We see here two powerful forces in conflict. On one side, President Bush and his staff, apparently aware that he does not perform well in press conferences (Chatterbox has an unkind opinion about why this is so), want to limit his exposure. On the other side, the White House press corps wants to throw a tantrum about Bush's inaccessibility to the press. The flashpoint becomes something called a "formal press conference." Unlike today's press conference, which, Mike Allen of the Washington Post reports, was called "with 45 minutes' notice" and which was held in the White House press room, formal press conferences are usually announced with at least one day's notice and are held in the East Room.

The notice is important to the press because reporters want time to consult with various experts about what killer question they should ask. (Quite often, the "expert" is a bureau chief, editor, publisher, or other interfering news boss. The rage about lack of notice frequently cascades down from this source.) In practice, though, the questions asked without advance notice rarely differ from the questions asked with plenty of notice, except that in press conferences with plenty of notice (i.e., "formal" East Room press conferences), the questions tend to run longer and involve a lot of pompous speechifying by the reporter. The reason for this, Chatterbox's colleague Jacob Weisberg once explained, is that the reporter needs to filibuster long enough for his lower-third ID ("John Smith, the Waukegan Times Press Chronicle Post Express") to flash onto the screen. This isn't as much of an issue in the press room, where the camera mostly stays trained on the president and where they don't give you a chyron at all. The East Room's aura of pomp can also be appealing to reporters. (The press room is cramped and unlovely.)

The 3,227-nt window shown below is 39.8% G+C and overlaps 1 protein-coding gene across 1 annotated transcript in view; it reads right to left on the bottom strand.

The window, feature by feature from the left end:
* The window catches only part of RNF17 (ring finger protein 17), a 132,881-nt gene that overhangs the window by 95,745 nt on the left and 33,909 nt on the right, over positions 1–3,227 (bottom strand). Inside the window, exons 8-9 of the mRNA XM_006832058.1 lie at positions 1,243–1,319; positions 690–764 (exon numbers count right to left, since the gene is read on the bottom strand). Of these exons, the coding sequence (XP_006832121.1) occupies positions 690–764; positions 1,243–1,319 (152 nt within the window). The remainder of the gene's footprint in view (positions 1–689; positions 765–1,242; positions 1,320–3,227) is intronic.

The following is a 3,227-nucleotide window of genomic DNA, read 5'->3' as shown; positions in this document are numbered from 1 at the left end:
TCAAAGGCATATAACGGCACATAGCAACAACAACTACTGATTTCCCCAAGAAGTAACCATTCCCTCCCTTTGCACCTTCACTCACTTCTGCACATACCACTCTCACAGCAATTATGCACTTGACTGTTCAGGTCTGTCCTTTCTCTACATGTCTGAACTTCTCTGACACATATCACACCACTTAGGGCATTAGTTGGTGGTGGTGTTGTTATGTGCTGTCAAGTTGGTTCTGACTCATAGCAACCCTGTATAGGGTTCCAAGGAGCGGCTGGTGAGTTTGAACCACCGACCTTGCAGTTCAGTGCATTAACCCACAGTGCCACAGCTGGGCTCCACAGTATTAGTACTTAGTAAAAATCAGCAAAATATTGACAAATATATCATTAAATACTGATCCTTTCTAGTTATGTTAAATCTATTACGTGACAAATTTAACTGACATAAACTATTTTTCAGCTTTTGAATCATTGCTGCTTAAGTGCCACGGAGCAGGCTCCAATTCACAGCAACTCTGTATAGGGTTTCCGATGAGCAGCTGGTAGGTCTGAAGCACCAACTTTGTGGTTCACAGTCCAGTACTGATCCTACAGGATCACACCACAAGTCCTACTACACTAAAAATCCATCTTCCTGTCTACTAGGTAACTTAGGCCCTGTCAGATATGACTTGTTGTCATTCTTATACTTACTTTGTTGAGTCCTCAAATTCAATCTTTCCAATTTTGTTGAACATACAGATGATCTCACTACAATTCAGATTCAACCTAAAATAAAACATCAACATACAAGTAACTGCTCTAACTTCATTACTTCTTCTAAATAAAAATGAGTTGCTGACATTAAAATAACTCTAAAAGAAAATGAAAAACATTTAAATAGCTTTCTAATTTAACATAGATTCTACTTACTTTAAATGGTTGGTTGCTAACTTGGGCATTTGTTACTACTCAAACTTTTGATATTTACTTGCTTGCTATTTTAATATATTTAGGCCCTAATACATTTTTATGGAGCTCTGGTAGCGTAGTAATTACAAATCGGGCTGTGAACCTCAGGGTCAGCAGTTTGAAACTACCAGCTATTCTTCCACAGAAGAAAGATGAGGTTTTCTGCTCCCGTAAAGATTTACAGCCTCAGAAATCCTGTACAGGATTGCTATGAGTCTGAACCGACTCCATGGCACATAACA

"I don't care what room it's in or how much warning they give," the Post's Dana Milbank told Chatterbox. (Here's a link to Milbank's new book.) "I think that's a TV concern." The superior visuals in the East Room and the air of an anticipated "event" are thought to increase the likelihood that the network will cut away from its prime time programming (formal news conferences are usually held at night) to air the press conference live. In fact, though, the networks no longer do this very often because it's death to nighttime ratings. ABC's Terry Moran told Chatterbox he actually prefers having press conferences in the press room. "I think we get more of who Bush is in this scenario than we do in the highly formalized, more artificial format of the East Room," where everybody's "posing for the prime time cameras."

In its fuss over "formal" versus "informal" press conferences, the White House press corps has allowed its two legitimate beefs to get obscured. One is that, in proclaiming his love of informality, Bush is trying to pass off a five-minute photo op (at which reporters may shout one or two questions that Bush is likely to ignore) as an equivalent to a press conference. It is not. The other is that even the "informal" press conferences have been infrequent and are likely to remain so. By luring reporters into an argument about whether they get to sample the East Room's upholstered splendor, Fleischer has tricked them out of arguing that Bush is hiding from the press.